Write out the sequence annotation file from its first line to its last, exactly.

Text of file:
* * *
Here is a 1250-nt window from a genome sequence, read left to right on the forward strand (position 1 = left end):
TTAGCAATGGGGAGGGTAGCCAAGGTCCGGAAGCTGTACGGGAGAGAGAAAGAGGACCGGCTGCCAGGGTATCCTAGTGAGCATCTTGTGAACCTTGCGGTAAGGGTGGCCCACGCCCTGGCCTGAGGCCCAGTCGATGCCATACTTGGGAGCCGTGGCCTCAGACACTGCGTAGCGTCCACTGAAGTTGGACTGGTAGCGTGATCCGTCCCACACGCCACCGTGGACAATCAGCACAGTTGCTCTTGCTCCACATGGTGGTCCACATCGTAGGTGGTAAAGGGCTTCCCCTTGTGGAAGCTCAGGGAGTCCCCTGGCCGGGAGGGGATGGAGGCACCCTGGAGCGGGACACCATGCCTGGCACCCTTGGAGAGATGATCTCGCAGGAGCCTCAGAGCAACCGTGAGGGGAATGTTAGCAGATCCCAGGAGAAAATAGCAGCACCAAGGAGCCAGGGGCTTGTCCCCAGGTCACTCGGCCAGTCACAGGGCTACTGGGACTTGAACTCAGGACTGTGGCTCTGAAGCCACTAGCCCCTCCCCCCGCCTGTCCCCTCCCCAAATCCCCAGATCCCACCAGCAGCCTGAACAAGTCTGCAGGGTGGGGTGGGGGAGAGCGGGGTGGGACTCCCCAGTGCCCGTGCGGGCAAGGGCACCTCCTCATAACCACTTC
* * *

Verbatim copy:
Here is a 1250-nt window from a genome sequence, read left to right on the forward strand (position 1 = left end):
TTAGCAATGGGGAGGGTAGCCAAGGTCCGGAAGCTGTACGGGAGAGAGAAAGAGGACCGGCTGCCAGGGTATCCTAGTGAGCATCTTGTGAACCTTGCGGTAAGGGTGGCCCACGCCCTGGCCTGAGGCCCAGTCGATGCCATACTTGGGAGCCGTGGCCTCAGACACTGCGTAGCGTCCACTGAAGTTGGACTGGTAGCGTGATCCGTCCCACACGCCACCGTGGACAATCAGCACAGTTGCTCTTGCTCCACATGGTGGTCCACATCGTAGGTGGTAAAGGGCTTCCCCTTGTGGAAGCTCAGGGAGTCCCCTGGCCGGGAGGGGATGGAGGCACCCTGGAGCGGGACACCATGCCTGGCACCCTTGGAGAGATGATCTCGCAGGAGCCTCAGAGCAACCGTGAGGGGAATGTTAGCAGATCCCAGGAGAAAATAGCAGCACCAAGGAGCCAGGGGCTTGTCCCCAGGTCACTCGGCCAGTCACAGGGCTACTGGGACTTGAACTCAGGACTGTGGCTCTGAAGCCACTAGCCCCTCCCCCCGCCTGTCCCCTCCCCAAATCCCCAGATCCCACCAGCAGCCTGAACAAGTCTGCAGGGTGGGGTGGGGGAGAGCGGGGTGGGACTCCCCAGTGCCCGTGCGGGCAAGGGCACCTCCTCATAACCACTTC